R401 – Groupe de maisons, paysage d’Ile de France 1879-1880 (FWN134)
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As important as it is to remember that Cézanne is always fully open to the challenge of each site and deeply engaged in realizing it in paint, a site may, at times, present no difficulties whatever. I suspect that may have been the case with the northern motif that came to be realized as Groupe de maisons, paysage d’Ile de France. The ground at the left edge slopes down at the same angle as most of the roofs, the two providing a consistency and rhythm of movement that needs very little work to be balanced. The parallel touch is admirably suited to this: without labor or emphasis, the work is done with a few diagonal touches in the trees and a few rougher ones in the distant hill. So important is this balance to the picture that Cézanne elaborates the middle ground, where the sharpest interplays occur, with repeated applications of paint; but he does not smear them—not there—retaining instead their distinct hues and values and keeping their rhythms clear.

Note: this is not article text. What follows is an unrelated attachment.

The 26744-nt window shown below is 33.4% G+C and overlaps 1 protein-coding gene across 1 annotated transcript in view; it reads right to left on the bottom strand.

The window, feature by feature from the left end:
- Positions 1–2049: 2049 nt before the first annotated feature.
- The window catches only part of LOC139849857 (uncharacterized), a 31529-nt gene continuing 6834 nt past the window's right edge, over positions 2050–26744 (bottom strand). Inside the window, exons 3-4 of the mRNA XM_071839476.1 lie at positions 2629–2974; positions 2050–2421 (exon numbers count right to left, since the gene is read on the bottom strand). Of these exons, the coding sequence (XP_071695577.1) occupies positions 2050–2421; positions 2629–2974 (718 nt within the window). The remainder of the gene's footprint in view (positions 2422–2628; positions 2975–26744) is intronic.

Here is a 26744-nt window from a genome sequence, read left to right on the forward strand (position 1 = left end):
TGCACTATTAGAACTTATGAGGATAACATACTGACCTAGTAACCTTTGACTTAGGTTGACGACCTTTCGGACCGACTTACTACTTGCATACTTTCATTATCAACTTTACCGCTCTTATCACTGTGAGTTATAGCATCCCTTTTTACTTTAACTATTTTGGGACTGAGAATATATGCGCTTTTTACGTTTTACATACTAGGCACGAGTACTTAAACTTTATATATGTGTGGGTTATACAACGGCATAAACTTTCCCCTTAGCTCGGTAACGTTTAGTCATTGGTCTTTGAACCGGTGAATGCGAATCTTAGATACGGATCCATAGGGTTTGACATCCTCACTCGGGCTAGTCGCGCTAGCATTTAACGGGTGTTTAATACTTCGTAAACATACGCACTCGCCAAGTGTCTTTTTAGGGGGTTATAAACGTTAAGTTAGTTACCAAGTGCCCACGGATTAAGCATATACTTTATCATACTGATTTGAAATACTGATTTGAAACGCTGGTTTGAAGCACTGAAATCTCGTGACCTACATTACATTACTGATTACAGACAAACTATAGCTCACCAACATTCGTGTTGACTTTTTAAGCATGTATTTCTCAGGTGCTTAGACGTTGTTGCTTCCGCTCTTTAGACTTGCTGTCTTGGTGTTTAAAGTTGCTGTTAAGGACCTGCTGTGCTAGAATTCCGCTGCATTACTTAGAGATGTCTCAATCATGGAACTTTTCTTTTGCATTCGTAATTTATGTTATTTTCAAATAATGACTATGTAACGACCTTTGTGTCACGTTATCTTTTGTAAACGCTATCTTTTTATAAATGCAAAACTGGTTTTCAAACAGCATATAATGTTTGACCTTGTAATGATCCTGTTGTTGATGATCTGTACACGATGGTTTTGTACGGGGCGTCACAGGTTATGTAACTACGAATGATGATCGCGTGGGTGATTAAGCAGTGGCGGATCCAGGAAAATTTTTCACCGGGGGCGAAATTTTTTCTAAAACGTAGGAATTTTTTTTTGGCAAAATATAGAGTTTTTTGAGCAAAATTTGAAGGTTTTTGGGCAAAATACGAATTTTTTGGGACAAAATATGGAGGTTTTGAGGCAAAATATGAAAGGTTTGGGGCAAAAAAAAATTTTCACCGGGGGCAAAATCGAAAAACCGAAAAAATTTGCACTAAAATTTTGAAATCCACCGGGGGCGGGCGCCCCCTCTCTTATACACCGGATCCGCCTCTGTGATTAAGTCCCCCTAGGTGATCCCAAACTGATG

Adapted from Pavel Machotka, Cézanne: The Eye and the Mind.